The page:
Political organization

Manhattan DA defends right to sue Trump Organization tax theft case

  • The Manhattan prosecutor’s only indictment in a 3-year investigation into the Trump Organization is nearing a possible trial in September.
  • In a new court filing, prosecutors are defending their right to pursue a tax theft case that the IRS fell victim to.
  • Trump’s side argued that New York prosecutors were improperly using state charges to enforce federal law.

In documents released Friday night, Manhattan DA Alvin Bragg defends his right to pursue his ongoing tax theft case against the Trump Organization and its ex-chief financial officer, Allen Weisselberg.

The new filing challenges defense claims that, as state-level prosecutors, the DA lacks jurisdiction to prosecute alleged thefts and conspiracies to theft in which the IRS is an alleged victim.

The 2021 case — the only indictment in the DA’s 3-year investigation into the Trump Organization — alleges that Trump’s company and its chief financial officer robbed the IRS by padding executives’ salaries. the company with


income tax

– free benefits and social benefits.

“To convict Weisselberg of grand larceny under Count 3,” the file saysreferring to the most serious charge in the 15-count indictment, “the jury will simply have to find that as a result of Weisselberg’s lies, he wrongfully obtained more than $50,000 from the IRS in the form of wrongfully claimed tax refunds.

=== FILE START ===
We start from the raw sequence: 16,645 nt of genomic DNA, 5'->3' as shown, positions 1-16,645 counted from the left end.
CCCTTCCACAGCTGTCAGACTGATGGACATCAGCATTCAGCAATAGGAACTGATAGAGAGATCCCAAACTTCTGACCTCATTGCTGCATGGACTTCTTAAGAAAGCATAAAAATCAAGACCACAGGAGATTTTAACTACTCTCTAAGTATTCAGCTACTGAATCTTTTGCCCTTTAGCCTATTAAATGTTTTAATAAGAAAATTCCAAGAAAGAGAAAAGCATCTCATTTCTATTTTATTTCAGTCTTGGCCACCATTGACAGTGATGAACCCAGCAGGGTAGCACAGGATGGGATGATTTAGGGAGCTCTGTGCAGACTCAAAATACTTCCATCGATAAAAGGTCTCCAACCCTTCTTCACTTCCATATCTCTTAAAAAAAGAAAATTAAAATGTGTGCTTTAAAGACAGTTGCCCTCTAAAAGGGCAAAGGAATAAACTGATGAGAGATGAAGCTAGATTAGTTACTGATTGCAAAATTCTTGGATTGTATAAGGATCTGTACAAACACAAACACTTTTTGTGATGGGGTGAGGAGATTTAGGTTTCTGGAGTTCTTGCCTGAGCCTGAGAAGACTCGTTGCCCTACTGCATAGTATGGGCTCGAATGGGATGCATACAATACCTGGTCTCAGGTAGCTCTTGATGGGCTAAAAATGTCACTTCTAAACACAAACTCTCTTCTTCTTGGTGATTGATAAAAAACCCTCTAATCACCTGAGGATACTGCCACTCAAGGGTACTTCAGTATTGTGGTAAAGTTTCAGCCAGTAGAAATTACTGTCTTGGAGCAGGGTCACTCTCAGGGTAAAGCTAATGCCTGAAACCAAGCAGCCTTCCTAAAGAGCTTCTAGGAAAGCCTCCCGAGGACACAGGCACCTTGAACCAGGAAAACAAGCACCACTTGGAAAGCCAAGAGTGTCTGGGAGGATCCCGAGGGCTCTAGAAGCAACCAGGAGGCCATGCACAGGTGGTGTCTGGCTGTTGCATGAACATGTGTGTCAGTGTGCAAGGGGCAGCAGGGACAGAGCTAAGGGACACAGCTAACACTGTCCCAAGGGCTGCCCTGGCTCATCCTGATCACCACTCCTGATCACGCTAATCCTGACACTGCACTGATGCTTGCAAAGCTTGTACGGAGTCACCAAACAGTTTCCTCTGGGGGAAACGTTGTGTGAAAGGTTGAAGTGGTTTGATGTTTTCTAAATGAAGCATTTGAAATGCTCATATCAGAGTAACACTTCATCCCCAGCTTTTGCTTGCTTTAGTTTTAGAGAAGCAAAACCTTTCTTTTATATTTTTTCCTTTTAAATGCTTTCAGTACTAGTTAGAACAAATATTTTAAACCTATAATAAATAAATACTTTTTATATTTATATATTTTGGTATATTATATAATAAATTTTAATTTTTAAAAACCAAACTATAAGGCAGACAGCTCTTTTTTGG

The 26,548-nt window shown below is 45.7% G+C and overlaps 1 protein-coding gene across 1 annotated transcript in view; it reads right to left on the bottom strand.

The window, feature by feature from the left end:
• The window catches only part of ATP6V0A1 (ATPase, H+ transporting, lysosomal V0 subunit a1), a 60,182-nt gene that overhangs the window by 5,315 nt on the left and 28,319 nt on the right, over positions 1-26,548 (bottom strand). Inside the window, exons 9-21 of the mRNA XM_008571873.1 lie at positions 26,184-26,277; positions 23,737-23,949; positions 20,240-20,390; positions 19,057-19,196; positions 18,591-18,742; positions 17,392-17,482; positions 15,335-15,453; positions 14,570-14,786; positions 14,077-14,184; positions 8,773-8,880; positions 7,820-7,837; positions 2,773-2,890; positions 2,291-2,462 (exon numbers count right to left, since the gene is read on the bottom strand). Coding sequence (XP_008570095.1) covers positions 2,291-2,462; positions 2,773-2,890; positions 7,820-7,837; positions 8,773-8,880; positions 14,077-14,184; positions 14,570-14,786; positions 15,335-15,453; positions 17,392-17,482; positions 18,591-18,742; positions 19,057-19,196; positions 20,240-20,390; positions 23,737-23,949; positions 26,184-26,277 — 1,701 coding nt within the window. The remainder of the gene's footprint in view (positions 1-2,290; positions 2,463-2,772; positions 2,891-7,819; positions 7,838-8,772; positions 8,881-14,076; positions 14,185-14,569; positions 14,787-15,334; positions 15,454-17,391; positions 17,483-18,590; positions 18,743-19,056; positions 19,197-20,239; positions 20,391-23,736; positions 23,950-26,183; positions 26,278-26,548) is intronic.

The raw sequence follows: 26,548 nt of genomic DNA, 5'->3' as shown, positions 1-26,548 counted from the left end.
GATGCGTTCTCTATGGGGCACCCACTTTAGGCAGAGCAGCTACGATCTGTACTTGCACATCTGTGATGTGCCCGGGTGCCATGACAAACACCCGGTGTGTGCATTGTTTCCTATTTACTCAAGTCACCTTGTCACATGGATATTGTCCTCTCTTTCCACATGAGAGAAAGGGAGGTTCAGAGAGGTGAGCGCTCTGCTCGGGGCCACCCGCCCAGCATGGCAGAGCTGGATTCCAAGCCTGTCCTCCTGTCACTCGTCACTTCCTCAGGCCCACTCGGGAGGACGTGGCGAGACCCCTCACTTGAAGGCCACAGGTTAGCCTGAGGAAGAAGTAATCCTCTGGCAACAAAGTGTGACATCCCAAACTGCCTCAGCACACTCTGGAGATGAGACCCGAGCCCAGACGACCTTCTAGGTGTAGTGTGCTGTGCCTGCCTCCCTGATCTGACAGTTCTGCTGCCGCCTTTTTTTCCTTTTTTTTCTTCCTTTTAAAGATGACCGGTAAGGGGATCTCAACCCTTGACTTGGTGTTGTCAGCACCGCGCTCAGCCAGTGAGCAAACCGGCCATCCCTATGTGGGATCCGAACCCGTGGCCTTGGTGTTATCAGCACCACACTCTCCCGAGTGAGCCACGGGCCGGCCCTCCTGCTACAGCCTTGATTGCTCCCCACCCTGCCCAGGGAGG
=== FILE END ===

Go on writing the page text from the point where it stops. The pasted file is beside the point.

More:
“The jury does not need to determine Weisselberg’s exact tax liability or the exact amount he wrongly claimed for reimbursement or the amount currently owed to the IRS,” the filing said.

“A finding of guilt would not in itself impose any obligation on Weisselberg to make a payment to the IRS,” the filing adds, refuting defense claims that the state-level prosecution wrongly prosecutes a collection of federal income tax.

The filing also disputes the defense’s “selective prosecution” claims that the former president’s cases are singled out because of Democratic DA political bias.

“Defendants continue not to name a single defendant, company or individual, similarly situated, who has been treated differently by this office or to advance any argument that defendants were inadmissibly selected for prosecution.” , indicates the folder.

The case is approaching a possible trial in September; the parties are scheduled to appear in Manhattan court on July 12, when pretrial issues are to be discussed and a firm trial date set.